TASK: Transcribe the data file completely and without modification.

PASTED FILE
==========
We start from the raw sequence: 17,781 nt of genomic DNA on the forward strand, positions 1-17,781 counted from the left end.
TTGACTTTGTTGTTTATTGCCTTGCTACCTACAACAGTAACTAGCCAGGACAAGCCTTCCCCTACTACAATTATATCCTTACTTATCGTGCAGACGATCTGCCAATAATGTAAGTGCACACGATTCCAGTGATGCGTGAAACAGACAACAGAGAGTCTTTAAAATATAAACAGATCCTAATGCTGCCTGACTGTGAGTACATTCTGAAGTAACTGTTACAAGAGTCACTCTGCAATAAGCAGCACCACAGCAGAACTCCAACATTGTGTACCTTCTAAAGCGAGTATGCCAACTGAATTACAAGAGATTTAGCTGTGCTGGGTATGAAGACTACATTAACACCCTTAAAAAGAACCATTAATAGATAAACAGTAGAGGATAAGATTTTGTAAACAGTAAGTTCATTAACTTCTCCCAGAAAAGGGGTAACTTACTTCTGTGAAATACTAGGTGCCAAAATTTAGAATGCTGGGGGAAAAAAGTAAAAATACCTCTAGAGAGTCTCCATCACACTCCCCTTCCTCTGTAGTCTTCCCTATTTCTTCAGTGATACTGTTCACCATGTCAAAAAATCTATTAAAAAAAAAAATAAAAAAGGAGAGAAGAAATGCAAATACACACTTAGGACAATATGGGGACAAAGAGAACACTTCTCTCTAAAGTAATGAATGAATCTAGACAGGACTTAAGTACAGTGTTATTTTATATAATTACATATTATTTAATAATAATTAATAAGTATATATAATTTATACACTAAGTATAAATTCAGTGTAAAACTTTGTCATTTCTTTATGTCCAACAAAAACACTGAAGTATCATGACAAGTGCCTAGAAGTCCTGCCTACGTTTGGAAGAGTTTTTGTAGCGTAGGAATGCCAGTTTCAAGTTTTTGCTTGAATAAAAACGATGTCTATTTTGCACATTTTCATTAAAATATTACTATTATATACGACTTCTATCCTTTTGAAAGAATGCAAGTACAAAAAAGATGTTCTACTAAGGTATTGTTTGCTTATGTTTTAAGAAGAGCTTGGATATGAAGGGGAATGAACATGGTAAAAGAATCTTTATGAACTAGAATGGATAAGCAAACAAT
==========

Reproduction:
We start from the raw sequence: 17,781 nt of genomic DNA on the forward strand, positions 1-17,781 counted from the left end.
TTGACTTTGTTGTTTATTGCCTTGCTACCTACAACAGTAACTAGCCAGGACAAGCCTTCCCCTACTACAATTATATCCTTACTTATCGTGCAGACGATCTGCCAATAATGTAAGTGCACACGATTCCAGTGATGCGTGAAACAGACAACAGAGAGTCTTTAAAATATAAACAGATCCTAATGCTGCCTGACTGTGAGTACATTCTGAAGTAACTGTTACAAGAGTCACTCTGCAATAAGCAGCACCACAGCAGAACTCCAACATTGTGTACCTTCTAAAGCGAGTATGCCAACTGAATTACAAGAGATTTAGCTGTGCTGGGTATGAAGACTACATTAACACCCTTAAAAAGAACCATTAATAGATAAACAGTAGAGGATAAGATTTTGTAAACAGTAAGTTCATTAACTTCTCCCAGAAAAGGGGTAACTTACTTCTGTGAAATACTAGGTGCCAAAATTTAGAATGCTGGGGGAAAAAAGTAAAAATACCTCTAGAGAGTCTCCATCACACTCCCCTTCCTCTGTAGTCTTCCCTATTTCTTCAGTGATACTGTTCACCATGTCAAAAAATCTATTAAAAAAAAAAATAAAAAAGGAGAGAAGAAATGCAAATACACACTTAGGACAATATGGGGACAAAGAGAACACTTCTCTCTAAAGTAATGAATGAATCTAGACAGGACTTAAGTACAGTGTTATTTTATATAATTACATATTATTTAATAATAATTAATAAGTATATATAATTTATACACTAAGTATAAATTCAGTGTAAAACTTTGTCATTTCTTTATGTCCAACAAAAACACTGAAGTATCATGACAAGTGCCTAGAAGTCCTGCCTACGTTTGGAAGAGTTTTTGTAGCGTAGGAATGCCAGTTTCAAGTTTTTGCTTGAATAAAAACGATGTCTATTTTGCACATTTTCATTAAAATATTACTATTATATACGACTTCTATCCTTTTGAAAGAATGCAAGTACAAAAAAGATGTTCTACTAAGGTATTGTTTGCTTATGTTTTAAGAAGAGCTTGGATATGAAGGGGAATGAACATGGTAAAAGAATCTTTATGAACTAGAATGGATAAGCAAACAAT